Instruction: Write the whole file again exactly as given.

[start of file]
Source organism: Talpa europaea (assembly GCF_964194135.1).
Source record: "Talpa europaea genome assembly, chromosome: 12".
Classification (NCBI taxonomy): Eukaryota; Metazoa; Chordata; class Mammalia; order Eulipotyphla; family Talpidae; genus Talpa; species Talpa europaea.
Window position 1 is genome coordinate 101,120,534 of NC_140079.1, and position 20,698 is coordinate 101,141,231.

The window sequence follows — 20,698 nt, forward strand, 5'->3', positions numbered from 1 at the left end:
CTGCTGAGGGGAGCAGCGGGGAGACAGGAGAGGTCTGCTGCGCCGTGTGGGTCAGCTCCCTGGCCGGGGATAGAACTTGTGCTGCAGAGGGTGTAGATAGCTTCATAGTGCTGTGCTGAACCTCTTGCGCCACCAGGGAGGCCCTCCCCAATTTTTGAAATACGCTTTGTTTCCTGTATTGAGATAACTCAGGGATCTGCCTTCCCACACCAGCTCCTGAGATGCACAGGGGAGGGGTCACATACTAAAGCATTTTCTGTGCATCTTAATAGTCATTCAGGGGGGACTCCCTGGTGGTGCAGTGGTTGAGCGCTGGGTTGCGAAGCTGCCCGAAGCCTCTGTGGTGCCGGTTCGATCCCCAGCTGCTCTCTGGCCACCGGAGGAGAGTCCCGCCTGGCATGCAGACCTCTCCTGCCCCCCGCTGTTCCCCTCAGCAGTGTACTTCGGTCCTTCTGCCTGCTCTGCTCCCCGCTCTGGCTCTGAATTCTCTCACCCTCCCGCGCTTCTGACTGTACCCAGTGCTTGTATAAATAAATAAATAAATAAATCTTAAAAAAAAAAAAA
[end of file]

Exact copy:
Source organism: Talpa europaea (assembly GCF_964194135.1).
Source record: "Talpa europaea genome assembly, chromosome: 12".
Classification (NCBI taxonomy): Eukaryota; Metazoa; Chordata; class Mammalia; order Eulipotyphla; family Talpidae; genus Talpa; species Talpa europaea.
Window position 1 is genome coordinate 101,120,534 of NC_140079.1, and position 20,698 is coordinate 101,141,231.

The window sequence follows — 20,698 nt, forward strand, 5'->3', positions numbered from 1 at the left end:
CTGCTGAGGGGAGCAGCGGGGAGACAGGAGAGGTCTGCTGCGCCGTGTGGGTCAGCTCCCTGGCCGGGGATAGAACTTGTGCTGCAGAGGGTGTAGATAGCTTCATAGTGCTGTGCTGAACCTCTTGCGCCACCAGGGAGGCCCTCCCCAATTTTTGAAATACGCTTTGTTTCCTGTATTGAGATAACTCAGGGATCTGCCTTCCCACACCAGCTCCTGAGATGCACAGGGGAGGGGTCACATACTAAAGCATTTTCTGTGCATCTTAATAGTCATTCAGGGGGGACTCCCTGGTGGTGCAGTGGTTGAGCGCTGGGTTGCGAAGCTGCCCGAAGCCTCTGTGGTGCCGGTTCGATCCCCAGCTGCTCTCTGGCCACCGGAGGAGAGTCCCGCCTGGCATGCAGACCTCTCCTGCCCCCCGCTGTTCCCCTCAGCAGTGTACTTCGGTCCTTCTGCCTGCTCTGCTCCCCGCTCTGGCTCTGAATTCTCTCACCCTCCCGCGCTTCTGACTGTACCCAGTGCTTGTATAAATAAATAAATAAATAAATCTTAAAAAAAAAAAAA